A reorganization of Taiwan's military was enacted on March 1 in which all presidential authority over the armed forces was transferred to the defense minister, who used to be responsible for the administrative system only. Under the new National Defense Law (國防法) and Defense Ministry Organizational Law (國防組織法), the defense minister is the highest official in charge of all military affairs. It is one of the recent changes, both inside and outside Taiwan, that have created a window of opportunity for establishing confidence-building measures across the Taiwan Strait.
The domestic political situation in Taiwan has now matured enough for rapprochement with China. President Chen Shui-bian (陳水扁) has moved toward the middle ground since he was elected in March 2000. The success of the DPP in last year's legislative elections has consolidated his powerbase and he now has more resources with which to play the role of Nixon in Taiwan. Chen, at a ceremony marking the enactment of the new military structure, said: "Military conflict between the two sides of the Taiwan Strait is against the interests of both sides and the primary goal of the military is to maintain the peace." He urged Beijing to build mutual-trust mechanisms to maintain cross-strait peace.
Tang Yao-ming (湯曜明), Taiwan's defense minister since Feb. 1, understands well that the major goal of Taiwan's armed forces is to prevent war. In fact, during his time as the commander-in-chief of the armed forces, Tang worked to enhance the transparency of Taiwan's military affairs to reduce the chance of a misunderstanding sparking a conflict with China. In his first speech as defense minister, Tang even said building confidence across the Strait was one of his top priorities.
China's interests will be better served by cooperation rather than intimidation. As a rising power, Beijing's leaders are intelligent enough to realize that China's economic development depends on a stable political environment, both domestically and internationally. Any serious attempt to use force in the Strait would dislocate China's fragile economy. In fact, the majority of people in China are also reluctant to see any conflict with Taiwan. According to a survey released on March 2, 92 percent of interviewees agreed with Bush's stand on a "peaceful resolution" of cross-strait issues.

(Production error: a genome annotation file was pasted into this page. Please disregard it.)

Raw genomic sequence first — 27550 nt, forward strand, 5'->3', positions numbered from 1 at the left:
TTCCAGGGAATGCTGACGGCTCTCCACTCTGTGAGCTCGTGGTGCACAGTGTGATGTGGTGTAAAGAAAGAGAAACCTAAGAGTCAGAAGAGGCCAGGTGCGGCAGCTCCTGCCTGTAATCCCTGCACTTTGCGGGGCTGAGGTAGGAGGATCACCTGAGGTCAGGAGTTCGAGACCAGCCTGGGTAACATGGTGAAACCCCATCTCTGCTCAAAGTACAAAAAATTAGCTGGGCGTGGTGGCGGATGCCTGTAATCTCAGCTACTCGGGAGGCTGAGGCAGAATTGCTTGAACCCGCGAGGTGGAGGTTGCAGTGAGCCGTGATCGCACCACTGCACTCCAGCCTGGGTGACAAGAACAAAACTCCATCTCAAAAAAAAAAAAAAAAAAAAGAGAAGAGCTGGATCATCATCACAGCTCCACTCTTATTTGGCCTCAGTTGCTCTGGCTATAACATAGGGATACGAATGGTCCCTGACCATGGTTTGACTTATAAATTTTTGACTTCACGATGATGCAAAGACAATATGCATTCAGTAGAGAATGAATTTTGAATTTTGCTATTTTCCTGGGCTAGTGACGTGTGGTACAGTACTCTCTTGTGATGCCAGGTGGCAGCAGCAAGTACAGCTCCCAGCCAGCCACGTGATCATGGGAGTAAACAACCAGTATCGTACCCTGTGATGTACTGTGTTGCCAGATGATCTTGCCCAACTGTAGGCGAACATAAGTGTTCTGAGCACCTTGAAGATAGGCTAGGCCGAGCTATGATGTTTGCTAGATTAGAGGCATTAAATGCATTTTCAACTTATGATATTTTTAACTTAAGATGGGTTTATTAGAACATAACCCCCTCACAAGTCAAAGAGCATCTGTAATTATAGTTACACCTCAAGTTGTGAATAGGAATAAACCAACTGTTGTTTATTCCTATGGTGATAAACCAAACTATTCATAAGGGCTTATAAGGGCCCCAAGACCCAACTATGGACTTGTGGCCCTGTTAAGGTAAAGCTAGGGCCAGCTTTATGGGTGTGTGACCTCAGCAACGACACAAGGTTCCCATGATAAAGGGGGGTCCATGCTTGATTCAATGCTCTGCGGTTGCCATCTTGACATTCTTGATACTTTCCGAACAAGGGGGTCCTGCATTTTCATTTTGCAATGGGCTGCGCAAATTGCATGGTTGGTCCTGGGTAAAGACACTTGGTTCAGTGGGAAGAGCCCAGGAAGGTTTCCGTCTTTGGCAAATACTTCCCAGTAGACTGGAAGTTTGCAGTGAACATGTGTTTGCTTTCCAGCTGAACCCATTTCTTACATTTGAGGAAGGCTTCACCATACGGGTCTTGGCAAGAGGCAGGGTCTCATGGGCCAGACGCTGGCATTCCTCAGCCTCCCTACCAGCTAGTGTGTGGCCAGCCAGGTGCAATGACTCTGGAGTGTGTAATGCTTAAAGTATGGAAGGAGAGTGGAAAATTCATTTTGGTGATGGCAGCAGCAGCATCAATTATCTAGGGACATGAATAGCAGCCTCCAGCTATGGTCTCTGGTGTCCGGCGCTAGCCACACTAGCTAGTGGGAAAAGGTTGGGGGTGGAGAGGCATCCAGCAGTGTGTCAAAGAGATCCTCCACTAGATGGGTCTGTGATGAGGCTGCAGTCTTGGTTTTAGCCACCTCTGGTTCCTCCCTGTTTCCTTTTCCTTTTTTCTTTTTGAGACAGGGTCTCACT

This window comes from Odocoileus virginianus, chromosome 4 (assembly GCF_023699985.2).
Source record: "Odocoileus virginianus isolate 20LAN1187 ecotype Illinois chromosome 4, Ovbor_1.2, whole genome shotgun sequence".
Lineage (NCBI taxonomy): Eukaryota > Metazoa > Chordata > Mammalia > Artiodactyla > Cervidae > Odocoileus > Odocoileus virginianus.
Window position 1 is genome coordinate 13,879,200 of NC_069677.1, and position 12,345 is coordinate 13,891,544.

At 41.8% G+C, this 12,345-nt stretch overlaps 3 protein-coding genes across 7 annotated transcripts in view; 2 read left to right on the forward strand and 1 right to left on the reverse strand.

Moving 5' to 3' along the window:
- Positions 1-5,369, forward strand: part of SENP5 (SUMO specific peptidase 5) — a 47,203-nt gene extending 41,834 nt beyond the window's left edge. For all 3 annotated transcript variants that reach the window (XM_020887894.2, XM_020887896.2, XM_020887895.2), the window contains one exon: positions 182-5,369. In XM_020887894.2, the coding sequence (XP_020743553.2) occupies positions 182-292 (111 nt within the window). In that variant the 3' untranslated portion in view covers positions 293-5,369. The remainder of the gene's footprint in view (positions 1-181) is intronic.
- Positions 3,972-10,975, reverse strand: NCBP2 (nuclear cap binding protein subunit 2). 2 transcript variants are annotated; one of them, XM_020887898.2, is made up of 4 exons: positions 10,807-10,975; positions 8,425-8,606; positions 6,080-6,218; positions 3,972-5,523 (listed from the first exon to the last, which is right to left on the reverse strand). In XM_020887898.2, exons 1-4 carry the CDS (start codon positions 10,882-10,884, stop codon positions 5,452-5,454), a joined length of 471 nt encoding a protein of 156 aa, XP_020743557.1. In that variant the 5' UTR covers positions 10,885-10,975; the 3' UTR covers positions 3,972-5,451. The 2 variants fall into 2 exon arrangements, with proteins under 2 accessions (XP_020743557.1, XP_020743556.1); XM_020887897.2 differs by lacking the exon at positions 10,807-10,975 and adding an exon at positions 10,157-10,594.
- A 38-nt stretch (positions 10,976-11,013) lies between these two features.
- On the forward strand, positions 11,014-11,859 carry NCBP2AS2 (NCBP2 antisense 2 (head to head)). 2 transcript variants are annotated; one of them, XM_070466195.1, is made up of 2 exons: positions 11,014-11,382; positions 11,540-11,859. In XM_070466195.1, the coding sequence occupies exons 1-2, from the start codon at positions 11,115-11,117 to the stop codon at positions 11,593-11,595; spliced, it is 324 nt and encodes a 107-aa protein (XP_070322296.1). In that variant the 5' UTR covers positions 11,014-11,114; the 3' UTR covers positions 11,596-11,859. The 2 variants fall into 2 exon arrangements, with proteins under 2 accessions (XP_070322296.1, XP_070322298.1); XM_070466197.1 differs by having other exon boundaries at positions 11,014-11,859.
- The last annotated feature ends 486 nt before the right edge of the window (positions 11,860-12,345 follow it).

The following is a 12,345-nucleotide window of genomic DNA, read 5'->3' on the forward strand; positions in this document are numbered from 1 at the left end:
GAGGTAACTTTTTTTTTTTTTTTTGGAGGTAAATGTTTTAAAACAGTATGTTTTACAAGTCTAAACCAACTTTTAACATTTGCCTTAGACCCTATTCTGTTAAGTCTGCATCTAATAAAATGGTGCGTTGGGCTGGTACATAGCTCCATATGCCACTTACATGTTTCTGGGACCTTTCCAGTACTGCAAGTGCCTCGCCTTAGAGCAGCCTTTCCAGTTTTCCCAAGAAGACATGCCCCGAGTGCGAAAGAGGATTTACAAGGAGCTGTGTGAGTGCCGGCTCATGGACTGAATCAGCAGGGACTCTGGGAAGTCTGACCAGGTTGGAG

Since both Taiwan and China became members of the WTO last year, economic and trade ties will expand further, raising the cost of conflict. A war would interrupt the foreign trade on which China is increasingly dependent. The Chinese government will also be reluctant to resolve the Taiwan issue militarily while it prepares to stage the 2008 Olympic Games.
Finally, relations among Washington, Beijing and Taipei have become stable enough to build confidence across the Strait. As with the Clinton administration, Taiwan remains a key foreign-affairs issue in the administration of US President George W. Bush. However, unlike Clinton, who made too many concessions to Beijing during his visit to China in 1998, Bush has taken a tougher line, reiterating his support for the Taiwan Relations Act, a 1979 law requiring the US to sell defensive arms to Taiwan, during his visit to Beijing last month.
Bush wisely and correctly pointed out in his speech in Qinghua University (清華大學) that he wants a "peaceful resolution" to the standoff between Taipei and Beijing. Maintaining the status quo in the Strait serves the best interests of the US. Any sign that Washington is favoring one side or the other risks emboldening one or the other to challenge that status quo. Confidence-building measures across the Strait are also a goal of the US.